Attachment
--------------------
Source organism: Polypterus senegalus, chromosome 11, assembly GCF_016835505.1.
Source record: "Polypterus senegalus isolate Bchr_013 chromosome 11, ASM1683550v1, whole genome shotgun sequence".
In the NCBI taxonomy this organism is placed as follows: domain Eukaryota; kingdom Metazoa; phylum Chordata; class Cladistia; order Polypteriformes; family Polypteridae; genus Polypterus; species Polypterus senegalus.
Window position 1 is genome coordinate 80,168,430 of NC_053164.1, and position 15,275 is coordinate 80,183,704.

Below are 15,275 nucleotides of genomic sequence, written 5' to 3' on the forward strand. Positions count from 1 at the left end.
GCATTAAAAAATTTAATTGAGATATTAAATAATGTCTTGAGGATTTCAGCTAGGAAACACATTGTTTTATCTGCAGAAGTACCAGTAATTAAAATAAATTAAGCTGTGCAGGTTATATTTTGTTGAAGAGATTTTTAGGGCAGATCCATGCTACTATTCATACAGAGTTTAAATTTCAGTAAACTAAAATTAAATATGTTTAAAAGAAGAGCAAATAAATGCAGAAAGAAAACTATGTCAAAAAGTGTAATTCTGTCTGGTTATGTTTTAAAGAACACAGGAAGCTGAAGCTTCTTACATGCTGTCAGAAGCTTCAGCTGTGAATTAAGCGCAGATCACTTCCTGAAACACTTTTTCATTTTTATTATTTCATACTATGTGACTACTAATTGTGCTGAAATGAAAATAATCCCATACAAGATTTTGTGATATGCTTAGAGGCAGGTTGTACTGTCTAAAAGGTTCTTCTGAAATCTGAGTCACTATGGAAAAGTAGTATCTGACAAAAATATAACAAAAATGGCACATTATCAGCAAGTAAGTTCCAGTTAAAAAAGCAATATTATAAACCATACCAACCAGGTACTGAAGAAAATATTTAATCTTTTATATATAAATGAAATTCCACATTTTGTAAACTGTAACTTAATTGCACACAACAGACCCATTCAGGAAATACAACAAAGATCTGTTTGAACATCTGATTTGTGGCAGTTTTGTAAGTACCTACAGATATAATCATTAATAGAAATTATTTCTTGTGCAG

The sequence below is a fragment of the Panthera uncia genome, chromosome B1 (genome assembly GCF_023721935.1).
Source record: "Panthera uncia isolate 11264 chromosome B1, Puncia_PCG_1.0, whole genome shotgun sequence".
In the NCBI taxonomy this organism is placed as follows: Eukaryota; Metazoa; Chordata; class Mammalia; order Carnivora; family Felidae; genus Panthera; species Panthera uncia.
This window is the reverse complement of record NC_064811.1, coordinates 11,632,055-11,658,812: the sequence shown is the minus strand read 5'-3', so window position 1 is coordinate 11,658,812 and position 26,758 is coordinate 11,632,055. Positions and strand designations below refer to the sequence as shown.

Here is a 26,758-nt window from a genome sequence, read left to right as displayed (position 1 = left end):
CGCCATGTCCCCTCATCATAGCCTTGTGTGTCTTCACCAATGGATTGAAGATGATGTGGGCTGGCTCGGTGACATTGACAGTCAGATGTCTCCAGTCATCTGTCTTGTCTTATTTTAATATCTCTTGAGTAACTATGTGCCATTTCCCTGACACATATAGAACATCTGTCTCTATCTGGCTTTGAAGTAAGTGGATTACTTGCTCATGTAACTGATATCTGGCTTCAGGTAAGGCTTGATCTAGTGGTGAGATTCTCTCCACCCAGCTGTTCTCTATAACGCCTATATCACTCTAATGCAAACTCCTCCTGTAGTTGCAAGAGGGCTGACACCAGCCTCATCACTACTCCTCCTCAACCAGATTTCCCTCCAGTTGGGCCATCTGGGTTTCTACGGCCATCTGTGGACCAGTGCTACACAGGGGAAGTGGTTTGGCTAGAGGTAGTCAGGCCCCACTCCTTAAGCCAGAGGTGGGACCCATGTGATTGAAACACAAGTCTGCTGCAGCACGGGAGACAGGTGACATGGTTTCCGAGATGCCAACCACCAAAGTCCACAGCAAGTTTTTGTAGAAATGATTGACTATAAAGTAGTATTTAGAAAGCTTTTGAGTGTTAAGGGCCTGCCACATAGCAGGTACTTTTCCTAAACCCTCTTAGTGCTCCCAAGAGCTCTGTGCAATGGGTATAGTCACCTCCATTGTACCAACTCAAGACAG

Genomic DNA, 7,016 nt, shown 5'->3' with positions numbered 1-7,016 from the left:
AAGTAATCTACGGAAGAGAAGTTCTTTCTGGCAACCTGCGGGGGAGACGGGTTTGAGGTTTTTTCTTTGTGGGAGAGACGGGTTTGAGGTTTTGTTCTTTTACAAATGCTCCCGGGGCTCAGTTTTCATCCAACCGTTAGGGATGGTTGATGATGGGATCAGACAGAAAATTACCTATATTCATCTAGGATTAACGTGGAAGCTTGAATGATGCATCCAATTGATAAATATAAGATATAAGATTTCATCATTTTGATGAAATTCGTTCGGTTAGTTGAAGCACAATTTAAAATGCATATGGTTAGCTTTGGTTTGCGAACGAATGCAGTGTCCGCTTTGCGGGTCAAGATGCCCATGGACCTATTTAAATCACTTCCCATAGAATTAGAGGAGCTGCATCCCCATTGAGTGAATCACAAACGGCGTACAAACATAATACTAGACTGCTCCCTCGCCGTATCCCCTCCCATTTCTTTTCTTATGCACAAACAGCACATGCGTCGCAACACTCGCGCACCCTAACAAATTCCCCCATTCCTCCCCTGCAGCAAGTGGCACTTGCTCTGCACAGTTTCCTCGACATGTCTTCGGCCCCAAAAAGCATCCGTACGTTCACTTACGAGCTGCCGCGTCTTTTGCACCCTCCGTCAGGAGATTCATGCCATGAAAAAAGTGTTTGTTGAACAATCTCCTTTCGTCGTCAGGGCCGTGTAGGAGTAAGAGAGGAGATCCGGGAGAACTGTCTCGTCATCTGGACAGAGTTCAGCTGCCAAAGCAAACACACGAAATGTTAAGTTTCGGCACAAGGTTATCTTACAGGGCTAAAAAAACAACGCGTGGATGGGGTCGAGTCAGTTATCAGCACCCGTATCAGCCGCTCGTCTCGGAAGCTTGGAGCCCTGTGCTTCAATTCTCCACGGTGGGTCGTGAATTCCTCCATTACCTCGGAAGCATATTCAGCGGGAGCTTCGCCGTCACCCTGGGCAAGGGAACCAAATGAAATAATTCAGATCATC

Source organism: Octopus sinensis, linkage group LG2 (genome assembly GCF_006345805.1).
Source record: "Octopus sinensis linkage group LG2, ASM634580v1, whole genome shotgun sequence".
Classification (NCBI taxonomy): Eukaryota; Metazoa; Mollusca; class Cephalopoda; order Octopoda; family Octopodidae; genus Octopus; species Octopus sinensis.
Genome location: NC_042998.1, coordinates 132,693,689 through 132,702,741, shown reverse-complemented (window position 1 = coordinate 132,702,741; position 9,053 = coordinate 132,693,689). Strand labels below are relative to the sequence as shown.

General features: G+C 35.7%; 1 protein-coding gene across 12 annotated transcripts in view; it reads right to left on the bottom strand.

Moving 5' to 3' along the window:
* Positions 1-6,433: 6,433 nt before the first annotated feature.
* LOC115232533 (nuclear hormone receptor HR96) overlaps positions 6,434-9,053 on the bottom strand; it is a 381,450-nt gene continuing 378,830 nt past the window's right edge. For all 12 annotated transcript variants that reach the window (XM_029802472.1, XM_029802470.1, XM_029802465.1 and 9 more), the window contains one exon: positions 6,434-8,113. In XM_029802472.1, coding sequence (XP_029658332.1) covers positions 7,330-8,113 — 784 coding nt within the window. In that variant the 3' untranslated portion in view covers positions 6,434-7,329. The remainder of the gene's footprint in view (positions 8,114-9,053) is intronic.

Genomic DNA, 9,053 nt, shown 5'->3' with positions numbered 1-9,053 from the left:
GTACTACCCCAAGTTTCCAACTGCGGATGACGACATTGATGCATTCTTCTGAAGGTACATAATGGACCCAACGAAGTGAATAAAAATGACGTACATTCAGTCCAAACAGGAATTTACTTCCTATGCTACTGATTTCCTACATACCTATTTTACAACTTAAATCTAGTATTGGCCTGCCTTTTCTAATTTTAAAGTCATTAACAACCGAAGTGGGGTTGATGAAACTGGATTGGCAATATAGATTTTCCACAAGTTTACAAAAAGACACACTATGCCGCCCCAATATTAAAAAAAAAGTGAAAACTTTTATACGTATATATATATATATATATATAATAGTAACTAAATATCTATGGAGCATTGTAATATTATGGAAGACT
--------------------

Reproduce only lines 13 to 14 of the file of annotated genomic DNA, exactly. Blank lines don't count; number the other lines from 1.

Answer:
Genomic DNA, 7,016 nt, shown 5'->3' with positions numbered 1-7,016 from the left:
AAGTAATCTACGGAAGAGAAGTTCTTTCTGGCAACCTGCGGGGGAGACGGGTTTGAGGTTTTTTCTTTGTGGGAGAGACGGGTTTGAGGTTTTGTTCTTTTACAAATGCTCCCGGGGCTCAGTTTTCATCCAACCGTTAGGGATGGTTGATGATGGGATCAGACAGAAAATTACCTATATTCATCTAGGATTAACGTGGAAGCTTGAATGATGCATCCAATTGATAAATATAAGATATAAGATTTCATCATTTTGATGAAATTCGTTCGGTTAGTTGAAGCACAATTTAAAATGCATATGGTTAGCTTTGGTTTGCGAACGAATGCAGTGTCCGCTTTGCGGGTCAAGATGCCCATGGACCTATTTAAATCACTTCCCATAGAATTAGAGGAGCTGCATCCCCATTGAGTGAATCACAAACGGCGTACAAACATAATACTAGACTGCTCCCTCGCCGTATCCCCTCCCATTTCTTTTCTTATGCACAAACAGCACATGCGTCGCAACACTCGCGCACCCTAACAAATTCCCCCATTCCTCCCCTGCAGCAAGTGGCACTTGCTCTGCACAGTTTCCTCGACATGTCTTCGGCCCCAAAAAGCATCCGTACGTTCACTTACGAGCTGCCGCGTCTTTTGCACCCTCCGTCAGGAGATTCATGCCATGAAAAAAGTGTTTGTTGAACAATCTCCTTTCGTCGTCAGGGCCGTGTAGGAGTAAGAGAGGAGATCCGGGAGAACTGTCTCGTCATCTGGACAGAGTTCAGCTGCCAAAGCAAACACACGAAATGTTAAGTTTCGGCACAAGGTTATCTTACAGGGCTAAAAAAACAACGCGTGGATGGGGTCGAGTCAGTTATCAGCACCCGTATCAGCCGCTCGTCTCGGAAGCTTGGAGCCCTGTGCTTCAATTCTCCACGGTGGGTCGTGAATTCCTCCATTACCTCGGAAGCATATTCAGCGGGAGCTTCGCCGTCACCCTGGGCAAGGGAACCAAATGAAATAATTCAGATCATC